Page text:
Politics, Science & Tech, World

Megaupload and the DMCA: The Kim Dotcom Copyright Lawsuit

Copyright is important. But in the end, it’s mostly about money, not only for the creator but for major corporations. The Megaupload lawsuit is the best example of how far big companies will go to secure their rights and revenue in accordance with the DMCA. But what’s going on and who’s in the right here?

It is probably the biggest copyright lawsuit against the most wanted man on the internet – Kim Dotcom. The former hacker and entrepreneur surely cannot be described as the incarnation of innocence. Schemes that bordered on fraudulent behavior are a permanent part of his resume, yet the most recent lawsuit of the internet giant might take it one step too far.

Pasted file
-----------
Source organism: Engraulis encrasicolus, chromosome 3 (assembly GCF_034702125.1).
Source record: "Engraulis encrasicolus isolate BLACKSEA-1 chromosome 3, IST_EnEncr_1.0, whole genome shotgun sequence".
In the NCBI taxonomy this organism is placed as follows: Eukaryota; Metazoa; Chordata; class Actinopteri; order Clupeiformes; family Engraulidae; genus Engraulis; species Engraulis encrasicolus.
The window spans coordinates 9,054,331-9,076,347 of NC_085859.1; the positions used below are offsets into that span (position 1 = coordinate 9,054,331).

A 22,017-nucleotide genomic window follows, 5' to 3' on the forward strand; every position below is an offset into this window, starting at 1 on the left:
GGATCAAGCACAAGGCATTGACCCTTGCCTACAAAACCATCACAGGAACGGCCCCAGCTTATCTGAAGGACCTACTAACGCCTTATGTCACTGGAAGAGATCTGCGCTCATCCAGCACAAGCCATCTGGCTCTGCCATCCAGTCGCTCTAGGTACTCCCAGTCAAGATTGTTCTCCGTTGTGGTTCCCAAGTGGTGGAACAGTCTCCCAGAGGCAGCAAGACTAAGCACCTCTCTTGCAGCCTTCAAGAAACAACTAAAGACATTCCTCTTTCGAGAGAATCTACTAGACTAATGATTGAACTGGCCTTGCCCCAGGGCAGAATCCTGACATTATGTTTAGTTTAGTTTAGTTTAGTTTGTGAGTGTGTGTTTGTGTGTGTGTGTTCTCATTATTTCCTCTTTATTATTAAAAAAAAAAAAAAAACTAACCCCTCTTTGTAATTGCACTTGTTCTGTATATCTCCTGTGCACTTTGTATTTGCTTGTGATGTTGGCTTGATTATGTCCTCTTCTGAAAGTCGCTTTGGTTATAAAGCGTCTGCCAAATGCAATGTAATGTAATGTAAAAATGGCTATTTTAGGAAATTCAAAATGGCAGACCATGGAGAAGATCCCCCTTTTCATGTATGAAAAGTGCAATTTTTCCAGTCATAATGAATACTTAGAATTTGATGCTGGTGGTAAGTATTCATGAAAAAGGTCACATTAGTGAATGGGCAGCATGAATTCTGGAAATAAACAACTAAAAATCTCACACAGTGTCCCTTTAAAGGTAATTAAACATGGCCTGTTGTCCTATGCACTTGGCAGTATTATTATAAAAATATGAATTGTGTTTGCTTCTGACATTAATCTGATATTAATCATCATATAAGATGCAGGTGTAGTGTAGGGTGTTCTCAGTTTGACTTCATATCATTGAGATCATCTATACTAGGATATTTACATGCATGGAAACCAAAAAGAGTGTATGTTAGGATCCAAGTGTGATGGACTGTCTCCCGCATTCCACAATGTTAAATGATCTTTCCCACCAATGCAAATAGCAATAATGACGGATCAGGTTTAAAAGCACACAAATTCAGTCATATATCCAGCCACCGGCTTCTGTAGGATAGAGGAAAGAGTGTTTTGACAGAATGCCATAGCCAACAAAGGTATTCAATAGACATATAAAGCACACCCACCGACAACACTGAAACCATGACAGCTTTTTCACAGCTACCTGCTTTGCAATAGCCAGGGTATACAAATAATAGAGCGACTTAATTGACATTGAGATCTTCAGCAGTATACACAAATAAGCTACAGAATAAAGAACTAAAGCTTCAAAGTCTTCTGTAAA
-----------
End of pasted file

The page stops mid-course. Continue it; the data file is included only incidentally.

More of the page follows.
Megaupload is a filesharing site, comparable with the early idea of cloud storage. Users, registered or not, were able to upload files to the Megaupload servers and could share the direct link to the file with anyone. Before long, this system invited internet piracy, sharing illegal copies of copyrighted material such as music, movies, and popular tv shows.

As such, Megaupload was a major disturbance for major companies in the music- and movie industry. While actions against individual uploaders were taken continuously, the main target for the industry always was to root out the perceived source of all evil. Which, in their eyes, was Kim Dotcom and the collective of sites under the Mega label. It spawned an unprecedented raid, lawsuit and extradition request that still lingers on and leaves more than just a few questions unanswered.

The Case Against Megaupload